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    Quote Originally Posted by Hecaton View Post
    I appreciate the thought but that doesn't match up with how we know the zone is supposed to be resolved.
    It actually does.

    If you replace a zone twice, you only consider the last one (and the replacement is done in turn order), so Field Control comes in after the active player has replaced the zone text with his effect.

    I think this is quite clear to (almost) everyone and I don't know how to further help you.

  10. #10

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    Quote Originally Posted by JahSper View Post
    It actually does.

    If you replace a zone twice, you only consider the last one (and the replacement is done in turn order), so Field Control comes in after the active player has replaced the zone text with his effect.

    I think this is quite clear to (almost) everyone and I don't know how to further help you.
    I agree with your "replace a zone twice" statement, but the problem is that the actual zone resolves before Field Control does. You resolve all of the active player's "when a zone is claimed" abilities first, and then all the inactive player's abilities. The problem is that the effect of the zone itself is a "when a zone is claimed" ability.

  11. #11

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    My point is: you replace and apply the "text" of the replacement, then your opponent does the same.
    It's the same thing of rerolling the dice twice with abilities/effects/tokens. EG: you charge, you roll your attack dice, you reroll them, your opponent makes you reroll them via the Weakened token. You consider only the last results.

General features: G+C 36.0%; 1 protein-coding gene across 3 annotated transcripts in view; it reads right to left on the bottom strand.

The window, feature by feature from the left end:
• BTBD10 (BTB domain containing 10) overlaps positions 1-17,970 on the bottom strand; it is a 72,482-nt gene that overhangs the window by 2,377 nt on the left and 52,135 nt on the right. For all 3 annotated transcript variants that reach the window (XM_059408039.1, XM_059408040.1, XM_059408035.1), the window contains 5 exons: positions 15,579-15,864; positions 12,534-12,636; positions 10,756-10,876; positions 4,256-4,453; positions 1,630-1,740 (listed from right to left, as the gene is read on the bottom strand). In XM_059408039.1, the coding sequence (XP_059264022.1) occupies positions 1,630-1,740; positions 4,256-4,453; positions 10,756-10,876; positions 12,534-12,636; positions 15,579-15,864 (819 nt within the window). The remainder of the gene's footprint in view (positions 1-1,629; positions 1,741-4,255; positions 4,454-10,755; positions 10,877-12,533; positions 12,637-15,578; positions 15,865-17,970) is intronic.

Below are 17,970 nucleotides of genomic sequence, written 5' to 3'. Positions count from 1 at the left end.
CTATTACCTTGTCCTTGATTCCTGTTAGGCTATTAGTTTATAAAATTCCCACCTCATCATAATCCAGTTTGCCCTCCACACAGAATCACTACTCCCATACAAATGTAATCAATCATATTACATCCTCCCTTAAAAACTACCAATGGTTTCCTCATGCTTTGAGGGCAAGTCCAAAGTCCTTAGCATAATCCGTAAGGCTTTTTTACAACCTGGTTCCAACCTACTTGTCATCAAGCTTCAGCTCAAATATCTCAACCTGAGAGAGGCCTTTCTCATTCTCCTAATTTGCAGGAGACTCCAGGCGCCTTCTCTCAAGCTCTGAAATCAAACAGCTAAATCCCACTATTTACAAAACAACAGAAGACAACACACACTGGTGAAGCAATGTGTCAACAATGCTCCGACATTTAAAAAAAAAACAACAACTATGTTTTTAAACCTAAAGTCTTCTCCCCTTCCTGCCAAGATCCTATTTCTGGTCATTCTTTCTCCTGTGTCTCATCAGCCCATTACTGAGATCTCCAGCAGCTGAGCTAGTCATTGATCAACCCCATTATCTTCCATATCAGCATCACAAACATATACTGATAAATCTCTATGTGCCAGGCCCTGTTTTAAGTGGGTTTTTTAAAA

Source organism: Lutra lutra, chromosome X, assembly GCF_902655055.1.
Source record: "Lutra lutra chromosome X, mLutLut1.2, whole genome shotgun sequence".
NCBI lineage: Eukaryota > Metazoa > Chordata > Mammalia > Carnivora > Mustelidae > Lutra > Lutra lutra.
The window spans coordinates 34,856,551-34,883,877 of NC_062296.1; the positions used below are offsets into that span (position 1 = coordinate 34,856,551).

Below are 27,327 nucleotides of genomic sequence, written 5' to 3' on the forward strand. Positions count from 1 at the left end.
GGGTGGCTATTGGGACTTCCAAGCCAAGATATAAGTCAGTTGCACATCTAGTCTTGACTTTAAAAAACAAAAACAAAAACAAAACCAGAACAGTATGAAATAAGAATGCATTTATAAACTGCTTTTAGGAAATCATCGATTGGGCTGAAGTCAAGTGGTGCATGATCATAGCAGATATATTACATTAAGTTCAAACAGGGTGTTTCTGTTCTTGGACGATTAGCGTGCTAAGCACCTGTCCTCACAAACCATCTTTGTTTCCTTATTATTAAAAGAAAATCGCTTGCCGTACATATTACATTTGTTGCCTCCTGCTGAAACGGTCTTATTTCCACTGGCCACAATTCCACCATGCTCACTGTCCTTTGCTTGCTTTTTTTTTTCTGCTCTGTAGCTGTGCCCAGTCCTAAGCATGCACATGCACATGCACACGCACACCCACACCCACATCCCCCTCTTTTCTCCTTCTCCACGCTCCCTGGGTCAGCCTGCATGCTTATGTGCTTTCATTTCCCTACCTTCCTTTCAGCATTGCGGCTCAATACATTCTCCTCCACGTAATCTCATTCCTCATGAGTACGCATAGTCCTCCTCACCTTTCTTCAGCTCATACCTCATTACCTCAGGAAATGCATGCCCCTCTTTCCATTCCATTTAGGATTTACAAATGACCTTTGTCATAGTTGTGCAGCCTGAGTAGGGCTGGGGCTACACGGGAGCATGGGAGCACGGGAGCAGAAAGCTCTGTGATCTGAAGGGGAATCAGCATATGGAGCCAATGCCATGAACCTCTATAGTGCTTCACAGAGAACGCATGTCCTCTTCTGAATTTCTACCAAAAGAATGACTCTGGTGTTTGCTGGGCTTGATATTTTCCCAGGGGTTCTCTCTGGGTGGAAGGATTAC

Applying a replacement effect means "change the text", so the active player changes the text and then the opponent changes it once more. After that, you do what the updated text's zone says.
    Last edited by JahSper; 12-17-2021 at 04:14 PM.

  12. #12

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    Quote Originally Posted by JahSper View Post
    My point is: you replace and apply the "text" of the replacement, then your opponent does the same.
    It's the same timing of rerolling dice with abilities/effects/tokens. EG: you charge, you roll your attack dice, you reroll them, your opponent makes you reroll them via the Weakened token. You consider only the last results.
    That's all well and good, but the effect of the zone itself resolves before Field Control does, but can be resolved after the active player's replacement effects.

    You've got the timing overall wrong for this process. Your statement, while technically correct, is irrelevant, as the non-active player's effects will never be able to supercede the tactics zone's effect. It does not work like the situation with active and non-active player re-rolls, because there's no steps to follow - the effect of the zone itself is a triggered effect, a triggered effect that will always beat an opponent's Field Control to the punch.
    Last edited by Hecaton; 12-17-2021 at 04:26 PM.

  13. #13

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    I think zone trigger is not "NCU claim zone"

    And so you cannot play influence NCU after you do zone effect.

  14. #14

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    Quote Originally Posted by Valenae View Post
    I think zone trigger is not "NCU claim zone"

    And so you cannot play influence NCU after you do zone effect.
    The rulebook agrees with me and not you.